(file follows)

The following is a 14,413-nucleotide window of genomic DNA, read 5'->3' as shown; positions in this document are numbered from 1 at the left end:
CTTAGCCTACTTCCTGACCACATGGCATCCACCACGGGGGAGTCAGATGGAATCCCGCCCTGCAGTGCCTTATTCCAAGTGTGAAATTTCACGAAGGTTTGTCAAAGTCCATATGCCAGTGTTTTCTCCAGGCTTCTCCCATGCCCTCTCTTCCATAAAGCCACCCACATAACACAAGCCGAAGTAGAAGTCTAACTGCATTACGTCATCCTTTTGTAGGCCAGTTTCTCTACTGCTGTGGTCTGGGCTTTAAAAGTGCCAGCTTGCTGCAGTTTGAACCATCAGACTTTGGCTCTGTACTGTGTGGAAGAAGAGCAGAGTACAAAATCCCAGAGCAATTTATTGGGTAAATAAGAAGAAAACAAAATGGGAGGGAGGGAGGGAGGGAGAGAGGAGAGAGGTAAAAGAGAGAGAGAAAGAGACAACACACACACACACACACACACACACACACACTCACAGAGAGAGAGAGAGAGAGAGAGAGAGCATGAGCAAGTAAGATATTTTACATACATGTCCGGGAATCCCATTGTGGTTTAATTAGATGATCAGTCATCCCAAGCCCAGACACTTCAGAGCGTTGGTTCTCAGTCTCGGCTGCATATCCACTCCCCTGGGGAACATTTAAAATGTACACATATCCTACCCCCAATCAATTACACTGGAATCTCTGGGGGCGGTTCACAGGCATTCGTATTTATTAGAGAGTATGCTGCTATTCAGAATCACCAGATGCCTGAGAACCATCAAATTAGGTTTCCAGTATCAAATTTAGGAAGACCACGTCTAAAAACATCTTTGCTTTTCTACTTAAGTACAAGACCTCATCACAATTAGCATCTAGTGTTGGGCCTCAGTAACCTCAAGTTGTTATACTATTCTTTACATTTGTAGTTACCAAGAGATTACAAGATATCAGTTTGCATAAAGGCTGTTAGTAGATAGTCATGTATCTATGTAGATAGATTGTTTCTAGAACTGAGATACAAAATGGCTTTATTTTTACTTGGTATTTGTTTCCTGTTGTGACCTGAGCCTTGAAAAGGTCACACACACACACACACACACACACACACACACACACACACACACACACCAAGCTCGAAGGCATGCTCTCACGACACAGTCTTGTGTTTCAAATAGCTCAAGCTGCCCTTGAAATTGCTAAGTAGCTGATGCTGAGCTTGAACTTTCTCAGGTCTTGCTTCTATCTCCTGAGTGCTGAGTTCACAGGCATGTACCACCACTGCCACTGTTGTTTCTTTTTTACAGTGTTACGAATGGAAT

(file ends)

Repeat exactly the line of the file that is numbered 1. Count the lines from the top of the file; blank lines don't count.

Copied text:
The following is a 14,413-nucleotide window of genomic DNA, read 5'->3' as shown; positions in this document are numbered from 1 at the left end: